The income threshold for the highest tax bracket has been raised to $250,000 and it now includes earned income, as well as investment income, says, William D King. In addition, a surcharge of 2% is applied if your taxable income exceeds $300,000, and another 1% on any amount that exceeds $500,000.
The full text of the proposed bill can be found at:
Income Tax Act proposal
Tax Brackets/Rates (incomparable to current numbers)
The current tax brackets were established in 2012 with a marginal rate of 20%. That rate was increased last year by 5%, effectively raising taxes on those making over $70,000 from 25% to 30%. This new proposal would make all future marginal rates 10%.
The proposed tax brackets and rates envisioned in the bill are as follows:
$0 – $30,000: 10% (unchanged)
$30,001 – $80,000: 20% (previously 15%)
$80,001 – $150,000: 25% (previously 30%)
$150,001 – $200,000: 30% (previously 35%)
>$200,000: 40% (unchanged)
However taxable income is now defined as “gross income” minus “non-refundable personal credits”. This means that those earning less than $30,000 will see their effective federal marginal rate increase by 2.5 percentage points. People with taxable incomes between $30,000 and $200,000 will see a marginal rate increase of 3.75 points and the marginal rate for those over $200,000 remains unchanged at 40%
The following chart shows estimated federal tax paid under this proposal compared to the current income tax brackets:
I have used taxable income for these estimates because it is more relevant to what people actually pay. However, I have also included the gross-to-net calculations if you choose to use them instead.
Under either scenario, individual taxpayers are better off earning less than $70k/yr, but given that most financial planners recommend saving 10% of your gross earnings for retirement, it may be counterintuitive that someone should choose to earn less rather than more money. The reason is that those with taxable incomes below $30,000 will push into a lower tax bracket and those earning more than $200,000 will see their marginal rates increase without any corresponding benefit.
The impact on the middle class is minimal as they still pay almost exactly 20% of their earnings in federal taxes (21% if you use gross-to-net). Taxpayers with taxable incomes between $80k and $150k also see only a moderate decrease from 25% to 30%. There are no changes to provincial taxes so Canadians living in provinces with high income/sales taxes such as Quebec or BC may actually pay more under this plan explains William D King.
This bill intends to simplify our tax system by consolidating many existing credits and deductions into 5 or 6 easy-to-understand brackets. It also intends to close certain loopholes in the system, such as income splitting and transferring dividend income from minors to adults so they can pay lower tax rates on it.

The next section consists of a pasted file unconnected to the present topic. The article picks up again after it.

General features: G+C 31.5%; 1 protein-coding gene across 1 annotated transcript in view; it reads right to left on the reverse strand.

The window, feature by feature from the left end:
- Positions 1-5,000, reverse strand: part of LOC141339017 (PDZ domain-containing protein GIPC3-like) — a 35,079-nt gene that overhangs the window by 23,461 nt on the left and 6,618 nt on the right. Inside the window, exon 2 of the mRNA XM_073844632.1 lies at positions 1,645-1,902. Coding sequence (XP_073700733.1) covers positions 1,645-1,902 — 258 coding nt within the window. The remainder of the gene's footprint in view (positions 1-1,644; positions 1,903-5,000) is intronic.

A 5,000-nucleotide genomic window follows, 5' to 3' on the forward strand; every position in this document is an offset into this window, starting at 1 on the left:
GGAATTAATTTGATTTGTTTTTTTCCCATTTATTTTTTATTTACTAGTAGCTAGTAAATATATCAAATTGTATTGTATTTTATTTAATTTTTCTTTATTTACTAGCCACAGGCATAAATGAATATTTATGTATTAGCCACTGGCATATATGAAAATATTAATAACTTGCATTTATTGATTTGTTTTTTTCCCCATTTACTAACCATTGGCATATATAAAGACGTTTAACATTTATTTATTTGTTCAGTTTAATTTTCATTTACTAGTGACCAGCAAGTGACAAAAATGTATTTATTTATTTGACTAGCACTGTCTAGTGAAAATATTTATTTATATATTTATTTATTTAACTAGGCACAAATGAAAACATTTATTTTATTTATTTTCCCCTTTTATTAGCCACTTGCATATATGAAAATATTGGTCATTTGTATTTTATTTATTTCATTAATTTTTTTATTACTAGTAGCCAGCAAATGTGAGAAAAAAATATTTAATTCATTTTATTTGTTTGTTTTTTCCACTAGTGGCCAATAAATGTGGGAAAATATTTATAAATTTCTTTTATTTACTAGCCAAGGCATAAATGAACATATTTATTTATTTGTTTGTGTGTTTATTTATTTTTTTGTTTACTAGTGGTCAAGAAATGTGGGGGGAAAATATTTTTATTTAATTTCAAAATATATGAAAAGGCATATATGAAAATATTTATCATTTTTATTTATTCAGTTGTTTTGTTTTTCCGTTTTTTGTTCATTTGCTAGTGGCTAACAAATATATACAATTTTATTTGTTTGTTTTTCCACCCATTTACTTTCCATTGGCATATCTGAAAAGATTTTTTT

Changes vs the Current System
The main changes proposed are:
1) Elimination of capital gains exemption (currently $800k for qualified investments held at least 1 year)
2) Standard deduction of $5,000 for all individuals with no exceptions or deductions
3) no more non-refundable credits except the age/pension credit which would be eliminate but replace. By a higher Guaranteed Income Supplement amount crediting back to those over 65 who have taxable assets that exceed their plan’s available capital above a certain value.
4) Elimination of TFSA contribution room and $500k tax-free withdrawal limit.
5) Reduction in RRSP contribution and tax credit maximums, but small business income would no longer be subject to personal income tax after retirement so there may be an overall reduction for some people
6) elimination of the Universal Child Care Benefit (UCCB). However, as it is paid out monthly as a reimbursement against childcare expenses. Parents will still benefit as those eligible for the full UCCB will now receive an additional $1000/month per child. Because those with incomes below $30,000 can now claim 12 months’ worth of benefits upfront instead of 10 months. William D King says the increased UCCB and Guaranteed Income Supplement credits make our new system very similar. To the UCCB/GIS system, I proposed in my earlier article “Universal Guaranteed Income “.
Eliminating capital gains exemption will have no effect on Canadians who are retiring or do not have taxable incomes. It is also unlikely that many Canadians earning below $30,000/yr would be investing anyway so they too will remain unaffected. The loss of TFSA contribution room for most low-income earners won’t affect them either. Since they were unable to save any money without this government largesse anyway. As I mentioned before it seems rather redundant to offer a tax credit against salary income for RRSP contributions. When the only people with significant salary income are already maxing out their RRSPs.
There will be some losers under the new tax plan. Particularly those Canadians who have been aggressively taking advantage of our system to avoid paying taxes states, William D King. However, the vast majority of us will only barely notice a difference. Most taxpayers with taxable income below $30k/yr already pay very little in income tax. And those earning more than $200,000 will see an average increase from 26% to 29%. While I still have some misgivings about eliminating TFSA contribution room for everyone. Even though it is mostly lost on lower-income earners – this bill would simplify our current convoluting tax code.